Tessa, a Dutch fan who collects money and sends it to another fan in the UK to disperse, explains, “Sponsorships are one way to increase sales: you can only buy the song once, but you can gift it through iTunes as often as you want.” iTunes only allows gifts to be sent to users who live in the same country as the sender, so before a well-known fandom figure named Becca set up an automated service, gift organizers spent weeks making spreadsheets and manually setting up matches. She’s a programmer and developer, and wrote some simple code that pulls from the spreadsheets, matches requests by country, and can send out up to 75 emails per minute. Plus, fans can now watch the process happen live.

Some of the paired-up gifters and recipients become Tumblr pals, and the result is a fascinating network of One Direction and Styles enthusiasts. But 1DSponsorships’ numbers are pretty paltry with chart movement as a goal.

The six-week-old Promo Team already has nearly 16,000 followers on Twitter, and could conceivably rack up slightly higher numbers. Promo Team also does one better, suggesting that people buy the song on iTunes, buy the song for other people on iTunes, and then delete or hide the song from their library and listen to it only via streaming on Apple Music.

Their site lists all kinds of tips and tricks about the most effective ways to get Styles’ song better radio play or a higher stream count, many of them popular “new music day” go-to’s for serious music fans of all stripes. For example, the Team encourages fans to submit radio play requests to the hundreds of iHeart radio stations that take requests online through Mediabase. They also point out that Most Requested Live, a show syndicated on 150 US radio stations, takes request via Twitter, Instagram, and Snapchat.

Other fans tell each other to make sure to play YouTube videos to the 30-second mark at least and to remember that muting the tab discounts the play. Or that trending music on the popular “what’s that song?” app Shazam helps radio stations pick out new songs for playlists, so fans should feed “Sign of the Times” through it at least three times per day. Or that if they’re going to print out homemade flyers to put up around their neighborhoods, they better put QR codes on them.

Chris, a fan who has participated in recent iTunes gifting, says that the fandom has “stepped up” with measures like these over the years because they often disagree with promotional choices made by Syco, Simon Cowell’s Sony-owned record label (with One Direction now dispersed, only Louis Tomlinson still has an affiliation). But right now, he says, “the primary goal is just to support the individual members of the band as they release solo material. [And to] let them know that we're still here as a fandom and looking forward to hearing their new material.”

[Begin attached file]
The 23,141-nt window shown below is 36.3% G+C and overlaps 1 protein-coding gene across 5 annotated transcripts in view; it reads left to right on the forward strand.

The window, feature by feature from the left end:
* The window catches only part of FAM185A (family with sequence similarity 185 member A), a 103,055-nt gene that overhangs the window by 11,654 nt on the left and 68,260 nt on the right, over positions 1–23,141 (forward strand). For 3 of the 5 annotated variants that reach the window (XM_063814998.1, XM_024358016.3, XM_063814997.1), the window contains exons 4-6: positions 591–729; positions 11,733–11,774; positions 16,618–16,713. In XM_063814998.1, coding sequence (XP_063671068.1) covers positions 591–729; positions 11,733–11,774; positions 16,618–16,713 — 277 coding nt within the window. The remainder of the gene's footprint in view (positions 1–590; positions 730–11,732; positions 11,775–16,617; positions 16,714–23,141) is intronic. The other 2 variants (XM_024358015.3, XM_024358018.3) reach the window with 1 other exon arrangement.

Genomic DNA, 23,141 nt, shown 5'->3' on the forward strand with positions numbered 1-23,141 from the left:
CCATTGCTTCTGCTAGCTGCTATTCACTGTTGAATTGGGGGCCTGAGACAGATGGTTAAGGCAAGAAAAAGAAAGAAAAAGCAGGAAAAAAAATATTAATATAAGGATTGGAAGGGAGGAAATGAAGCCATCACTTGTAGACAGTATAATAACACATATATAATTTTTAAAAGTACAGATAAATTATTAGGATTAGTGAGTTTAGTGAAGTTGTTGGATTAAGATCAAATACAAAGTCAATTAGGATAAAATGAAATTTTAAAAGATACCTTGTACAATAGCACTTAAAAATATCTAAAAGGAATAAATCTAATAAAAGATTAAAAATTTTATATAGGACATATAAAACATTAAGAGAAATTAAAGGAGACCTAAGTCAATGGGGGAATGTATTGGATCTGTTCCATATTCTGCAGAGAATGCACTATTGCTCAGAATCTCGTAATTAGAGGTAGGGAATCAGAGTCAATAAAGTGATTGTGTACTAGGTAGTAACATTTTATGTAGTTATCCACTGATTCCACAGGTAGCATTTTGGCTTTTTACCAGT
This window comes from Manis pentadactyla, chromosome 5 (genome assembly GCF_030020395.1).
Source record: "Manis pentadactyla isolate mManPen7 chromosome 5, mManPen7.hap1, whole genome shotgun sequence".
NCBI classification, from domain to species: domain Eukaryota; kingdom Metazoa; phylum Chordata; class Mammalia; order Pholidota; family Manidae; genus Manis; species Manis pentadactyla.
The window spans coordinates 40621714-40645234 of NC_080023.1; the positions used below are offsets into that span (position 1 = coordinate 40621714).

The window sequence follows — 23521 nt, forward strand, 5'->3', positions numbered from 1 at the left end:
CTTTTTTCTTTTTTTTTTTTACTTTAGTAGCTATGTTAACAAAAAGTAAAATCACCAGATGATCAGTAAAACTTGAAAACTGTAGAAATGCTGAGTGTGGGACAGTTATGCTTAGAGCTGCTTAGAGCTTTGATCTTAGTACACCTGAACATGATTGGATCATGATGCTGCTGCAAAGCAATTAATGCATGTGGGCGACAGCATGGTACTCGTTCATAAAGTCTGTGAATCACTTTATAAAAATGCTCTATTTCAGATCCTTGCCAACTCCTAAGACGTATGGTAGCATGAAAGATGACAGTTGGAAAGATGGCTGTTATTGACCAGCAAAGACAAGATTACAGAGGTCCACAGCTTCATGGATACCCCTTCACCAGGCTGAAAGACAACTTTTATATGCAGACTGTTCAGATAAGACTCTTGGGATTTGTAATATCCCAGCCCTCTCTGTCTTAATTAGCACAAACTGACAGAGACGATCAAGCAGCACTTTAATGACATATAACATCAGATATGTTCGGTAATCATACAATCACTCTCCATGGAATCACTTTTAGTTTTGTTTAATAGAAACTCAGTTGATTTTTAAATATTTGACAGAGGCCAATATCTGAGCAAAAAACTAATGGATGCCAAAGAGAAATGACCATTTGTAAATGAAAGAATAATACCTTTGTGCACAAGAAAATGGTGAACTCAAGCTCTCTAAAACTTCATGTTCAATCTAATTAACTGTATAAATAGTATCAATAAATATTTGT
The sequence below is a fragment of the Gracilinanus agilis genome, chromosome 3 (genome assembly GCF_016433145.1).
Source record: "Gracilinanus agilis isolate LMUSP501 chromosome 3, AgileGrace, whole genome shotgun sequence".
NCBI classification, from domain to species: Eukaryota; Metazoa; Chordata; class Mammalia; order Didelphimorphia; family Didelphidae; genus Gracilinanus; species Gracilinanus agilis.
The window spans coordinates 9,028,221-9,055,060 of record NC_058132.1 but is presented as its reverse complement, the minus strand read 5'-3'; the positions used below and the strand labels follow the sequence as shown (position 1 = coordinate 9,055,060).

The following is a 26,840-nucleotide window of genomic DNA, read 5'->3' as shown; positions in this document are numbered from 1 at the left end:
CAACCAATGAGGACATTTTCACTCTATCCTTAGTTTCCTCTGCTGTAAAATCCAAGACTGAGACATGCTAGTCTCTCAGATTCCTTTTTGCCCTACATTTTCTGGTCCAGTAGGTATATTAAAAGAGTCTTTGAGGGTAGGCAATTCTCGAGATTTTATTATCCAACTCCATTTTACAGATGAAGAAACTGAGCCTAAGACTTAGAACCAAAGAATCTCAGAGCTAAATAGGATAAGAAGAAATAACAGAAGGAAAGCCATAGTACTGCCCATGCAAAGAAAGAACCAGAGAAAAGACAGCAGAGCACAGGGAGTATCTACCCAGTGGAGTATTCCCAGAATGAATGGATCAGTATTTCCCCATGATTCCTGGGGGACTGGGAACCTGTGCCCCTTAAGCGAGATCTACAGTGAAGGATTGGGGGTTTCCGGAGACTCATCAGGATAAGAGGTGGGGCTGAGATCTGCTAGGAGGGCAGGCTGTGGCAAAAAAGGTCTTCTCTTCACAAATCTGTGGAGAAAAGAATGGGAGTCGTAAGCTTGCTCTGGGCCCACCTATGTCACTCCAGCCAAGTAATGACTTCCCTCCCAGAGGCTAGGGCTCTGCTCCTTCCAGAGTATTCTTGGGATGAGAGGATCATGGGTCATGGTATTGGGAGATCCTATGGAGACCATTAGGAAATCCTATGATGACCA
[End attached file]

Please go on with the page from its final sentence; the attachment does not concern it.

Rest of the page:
“there is not a fan who has a problem with streaming parties.”

Most of these activities are eccentric and admirable, but the VPN work-around tiptoes toward forgetting what the number one spot is ideally supposed to mean about a song. Fans don’t look at it that way. Iman, a fan who helps organize streaming parties on Twitter, told The Verge, “No, we don’t see it as cheating. We are simply supporting Harry. I can guarantee you, there is not a fan who has a problem with streaming parties.”

Which brings us to perhaps the weirdest thing about the whole Styles operation: it’s impossible for these fans to know if their collective effort is making a dent, and when they stop to think about it they’re mostly aware that it isn’t. They know better than anyone how many streams and downloads a #1 hit really demands, and it’s not like they can’t do basic math. So why do all this?

The rewards seem tiny, and the effort is huge. But, it’s worth remembering — as Styles and his former bandmates often do — that young people on social media created their careers in the first place. In some ways, they’re open-source pop stars, and that comes with a feeling of responsibility to keep iterating on them.

Chris says it’s hard to know the difference between organic numbers and “fan activity.” He doesn’t know if fans could ever move chart position. But he also points out that Louis Tomlinson, the former member of One Direction who’s seen arguably the least public hype, retweeted a link promoting iTunes gifts of his debut single last December. The recognition of the support, to him, is the most gratifying result (plus, Becca says, the retweet flooded the sponsorship system and 12,000 people offered to gift copies of the song). And ultimately he thinks Styles is big enough on his own, “We're just being supportive of [him] and of each other.”

Tessa explained that participating in the “punk” spirit of the group is its own reward: “I got involved because I love the DIY attitude. It's taking things in your own hands as a fandom.”

By now, many of these measures are ritual and reflex for fans — superstition even — and as much a part of participating in the fandom as making GIFs or tweeting reaction videos. It’d be pointless to try to convince them to stop, whether by illustrating the futility or explaining Spotify’s Terms of Service. And the “Sign of the Times” disappointment behind them, they’re gearing up for Harry Styles album release day next Friday.

Rose says she doesn’t know for sure that Styles is aware of all the work that will go on behind the scenes that day: “Maybe... He's very coy and dodges straight answers in interviews. But I know he's grateful.”